Buna River Velipojë Protected Landscape (BRVPL) comprises one of the most important coastal wetlands areas of Albania. The landscape covers 23.027ha located between Lake Shkodra (Skadar) and the Adriatic Sea in north-west Albania. It was designated as a protected landscape in 2005 (IUCN category V) and has been further recognized as a wetland of international importance by designation under the Ramsar Convention. Being part of the European Green Belt, the landscape is also an Important Bird and Plant Area. Situated around the delta of the Buna River, the protected landscape supports a great variety of wetland communities.

For this case, we will focus on unsustainable tourism activities that are most obvious in the large tourism infrastructure development in the coastal area, which encompasses part of the core zone of BRVPL. This has had a number of adverse impacts including: loss, degradation and fragmentation of natural habitats, particularly coastal and wetlands habitats; degradation of the landscape through the construction of new tourism installations and infrastructure; pollution of marine and freshwaters due to increased discharge of polluted and untreated wastewaters; and disturbance of wilderness areas.

This applies in particular to the Velipojë forest and wetland complex within the core parts of the protected area and the sand dune features that are suffering direct degradation from high levels of use by beach tourists.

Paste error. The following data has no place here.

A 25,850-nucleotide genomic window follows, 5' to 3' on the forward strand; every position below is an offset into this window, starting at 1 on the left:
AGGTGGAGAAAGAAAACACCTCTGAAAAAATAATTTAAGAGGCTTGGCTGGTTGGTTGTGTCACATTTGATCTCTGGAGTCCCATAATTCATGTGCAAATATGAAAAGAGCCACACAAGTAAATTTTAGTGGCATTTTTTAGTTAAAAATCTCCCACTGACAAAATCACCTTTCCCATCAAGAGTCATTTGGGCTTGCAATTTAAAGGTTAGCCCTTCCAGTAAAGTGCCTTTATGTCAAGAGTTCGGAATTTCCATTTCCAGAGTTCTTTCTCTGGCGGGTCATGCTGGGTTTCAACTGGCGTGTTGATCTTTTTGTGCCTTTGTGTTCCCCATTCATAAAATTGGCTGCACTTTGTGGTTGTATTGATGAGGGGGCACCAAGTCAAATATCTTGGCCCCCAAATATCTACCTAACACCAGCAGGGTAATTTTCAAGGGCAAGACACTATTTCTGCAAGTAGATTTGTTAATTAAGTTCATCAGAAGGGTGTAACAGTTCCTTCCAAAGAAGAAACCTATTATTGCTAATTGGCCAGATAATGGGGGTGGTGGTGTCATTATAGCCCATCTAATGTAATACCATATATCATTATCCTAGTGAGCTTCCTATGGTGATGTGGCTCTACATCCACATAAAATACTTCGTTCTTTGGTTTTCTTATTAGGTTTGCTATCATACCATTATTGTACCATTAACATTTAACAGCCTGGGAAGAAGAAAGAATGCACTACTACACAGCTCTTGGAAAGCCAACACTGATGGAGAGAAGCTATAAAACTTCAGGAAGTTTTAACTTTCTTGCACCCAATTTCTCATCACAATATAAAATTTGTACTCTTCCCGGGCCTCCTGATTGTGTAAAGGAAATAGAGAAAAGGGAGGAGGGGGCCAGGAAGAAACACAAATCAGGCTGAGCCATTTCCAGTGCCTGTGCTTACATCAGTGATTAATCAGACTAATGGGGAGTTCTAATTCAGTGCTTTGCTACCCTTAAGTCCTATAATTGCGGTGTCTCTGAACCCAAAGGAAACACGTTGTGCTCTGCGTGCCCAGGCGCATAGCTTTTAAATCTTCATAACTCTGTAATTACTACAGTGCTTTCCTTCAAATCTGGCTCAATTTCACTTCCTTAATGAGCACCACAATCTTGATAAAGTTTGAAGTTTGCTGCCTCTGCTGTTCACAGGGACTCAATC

Existing management frameworks such as: Management Plan for BRVPL (2016-2025), Integrated Resource Management Plan for the Buna/Bojana Area restrict the unsustainable tourism infrastructure development in the coastal zone but inefficient control and inadequate mechanisms for the sanctioning of illegal development represent one of the major challenges. Therefore, the utilization of the eLENS portal can quantify the aforementioned changes and provide a powerful tool for stakeholders to take action to enforce environmental protection. The monitoring will have the potential to serve as both direct evidence for authorities, as a tool to optimise the authorities control measures, and a powerful visual aid for various organisations to create awareness and report on the issues.


The focus for this use will be monitoring of multiple types of land use change including illegal deforestation, illegal degradation of wetlands, and illegal construction. The goal of this monitoring is to provide evidence of these activities and use it to demonstrate and quantify the link to an increased risk of flooding and/or decreased mitigation capacity. Additionally, it is of interest to analyse water levels, water saturation levels of land and variables associated with landslides associated with flood events.  Providing these services will help the authorities to take action against the activities with sufficient information and evidence to present a strong case.